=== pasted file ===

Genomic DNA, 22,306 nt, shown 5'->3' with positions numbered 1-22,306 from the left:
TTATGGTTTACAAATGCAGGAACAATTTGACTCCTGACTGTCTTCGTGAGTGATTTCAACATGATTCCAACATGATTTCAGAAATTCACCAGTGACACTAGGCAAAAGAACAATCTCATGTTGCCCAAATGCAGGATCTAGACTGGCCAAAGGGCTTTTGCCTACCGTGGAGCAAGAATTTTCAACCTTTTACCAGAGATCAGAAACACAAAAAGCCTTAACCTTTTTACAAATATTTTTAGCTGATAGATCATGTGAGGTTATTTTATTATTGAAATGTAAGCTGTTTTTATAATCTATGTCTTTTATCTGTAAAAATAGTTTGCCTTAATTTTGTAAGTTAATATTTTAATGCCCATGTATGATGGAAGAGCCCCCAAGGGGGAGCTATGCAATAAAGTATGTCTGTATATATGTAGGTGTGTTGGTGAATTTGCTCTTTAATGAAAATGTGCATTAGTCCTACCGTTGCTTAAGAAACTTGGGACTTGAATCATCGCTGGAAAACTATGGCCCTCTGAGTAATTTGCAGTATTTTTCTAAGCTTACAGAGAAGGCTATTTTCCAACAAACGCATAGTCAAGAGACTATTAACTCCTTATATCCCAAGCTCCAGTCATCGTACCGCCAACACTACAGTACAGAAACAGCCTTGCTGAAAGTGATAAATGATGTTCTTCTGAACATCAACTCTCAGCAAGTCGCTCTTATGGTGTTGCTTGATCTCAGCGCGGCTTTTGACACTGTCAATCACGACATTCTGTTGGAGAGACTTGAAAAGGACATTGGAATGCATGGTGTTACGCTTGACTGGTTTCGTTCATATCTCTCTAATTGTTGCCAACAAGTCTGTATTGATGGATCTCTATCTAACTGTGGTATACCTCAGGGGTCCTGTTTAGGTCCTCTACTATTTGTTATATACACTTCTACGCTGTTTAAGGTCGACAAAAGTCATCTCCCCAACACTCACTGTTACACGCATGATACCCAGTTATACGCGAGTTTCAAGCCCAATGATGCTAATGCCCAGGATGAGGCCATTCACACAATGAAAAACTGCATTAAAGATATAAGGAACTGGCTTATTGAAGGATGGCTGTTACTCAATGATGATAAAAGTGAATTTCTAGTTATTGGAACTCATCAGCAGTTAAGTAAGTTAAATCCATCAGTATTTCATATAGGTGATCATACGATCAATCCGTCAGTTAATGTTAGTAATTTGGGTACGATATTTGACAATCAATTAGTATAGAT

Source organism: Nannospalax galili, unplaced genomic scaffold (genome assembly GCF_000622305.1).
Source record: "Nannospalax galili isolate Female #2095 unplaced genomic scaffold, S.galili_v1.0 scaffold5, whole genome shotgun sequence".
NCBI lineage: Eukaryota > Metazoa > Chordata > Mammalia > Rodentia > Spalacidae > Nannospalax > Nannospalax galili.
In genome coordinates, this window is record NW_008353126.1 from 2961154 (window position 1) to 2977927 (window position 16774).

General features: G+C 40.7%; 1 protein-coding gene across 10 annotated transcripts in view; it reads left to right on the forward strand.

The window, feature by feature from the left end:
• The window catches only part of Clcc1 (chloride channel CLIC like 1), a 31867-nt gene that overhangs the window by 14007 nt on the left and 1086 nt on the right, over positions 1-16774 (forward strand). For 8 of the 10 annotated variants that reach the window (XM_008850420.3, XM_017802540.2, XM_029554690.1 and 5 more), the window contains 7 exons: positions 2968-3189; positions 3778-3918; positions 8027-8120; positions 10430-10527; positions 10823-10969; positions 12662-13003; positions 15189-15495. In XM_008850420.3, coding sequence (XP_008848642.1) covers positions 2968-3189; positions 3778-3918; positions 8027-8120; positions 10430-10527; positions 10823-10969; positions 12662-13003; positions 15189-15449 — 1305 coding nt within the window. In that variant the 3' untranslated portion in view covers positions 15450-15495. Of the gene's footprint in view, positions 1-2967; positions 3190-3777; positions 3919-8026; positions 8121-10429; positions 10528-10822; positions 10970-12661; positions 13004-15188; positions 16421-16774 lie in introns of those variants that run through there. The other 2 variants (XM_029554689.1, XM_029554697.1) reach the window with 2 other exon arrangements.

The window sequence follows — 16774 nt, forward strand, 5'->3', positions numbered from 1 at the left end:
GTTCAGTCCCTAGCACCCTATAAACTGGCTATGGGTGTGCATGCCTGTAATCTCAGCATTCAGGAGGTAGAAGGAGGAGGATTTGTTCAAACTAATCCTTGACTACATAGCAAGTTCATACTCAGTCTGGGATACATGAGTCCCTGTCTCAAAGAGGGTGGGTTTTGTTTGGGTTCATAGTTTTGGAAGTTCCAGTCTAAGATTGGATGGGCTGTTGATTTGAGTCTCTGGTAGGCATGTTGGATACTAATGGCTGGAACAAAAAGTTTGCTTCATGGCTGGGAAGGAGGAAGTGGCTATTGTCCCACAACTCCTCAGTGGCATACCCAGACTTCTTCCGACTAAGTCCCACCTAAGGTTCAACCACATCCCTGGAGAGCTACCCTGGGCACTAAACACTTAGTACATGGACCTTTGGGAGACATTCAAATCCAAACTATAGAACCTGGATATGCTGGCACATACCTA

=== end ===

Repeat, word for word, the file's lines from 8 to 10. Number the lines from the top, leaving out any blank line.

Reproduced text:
The window, feature by feature from the left end:
• The window catches only part of Clcc1 (chloride channel CLIC like 1), a 31867-nt gene that overhangs the window by 14007 nt on the left and 1086 nt on the right, over positions 1-16774 (forward strand). For 8 of the 10 annotated variants that reach the window (XM_008850420.3, XM_017802540.2, XM_029554690.1 and 5 more), the window contains 7 exons: positions 2968-3189; positions 3778-3918; positions 8027-8120; positions 10430-10527; positions 10823-10969; positions 12662-13003; positions 15189-15495. In XM_008850420.3, coding sequence (XP_008848642.1) covers positions 2968-3189; positions 3778-3918; positions 8027-8120; positions 10430-10527; positions 10823-10969; positions 12662-13003; positions 15189-15449 — 1305 coding nt within the window. In that variant the 3' untranslated portion in view covers positions 15450-15495. Of the gene's footprint in view, positions 1-2967; positions 3190-3777; positions 3919-8026; positions 8121-10429; positions 10528-10822; positions 10970-12661; positions 13004-15188; positions 16421-16774 lie in introns of those variants that run through there. The other 2 variants (XM_029554689.1, XM_029554697.1) reach the window with 2 other exon arrangements.

The window sequence follows — 16774 nt, forward strand, 5'->3', positions numbered from 1 at the left end: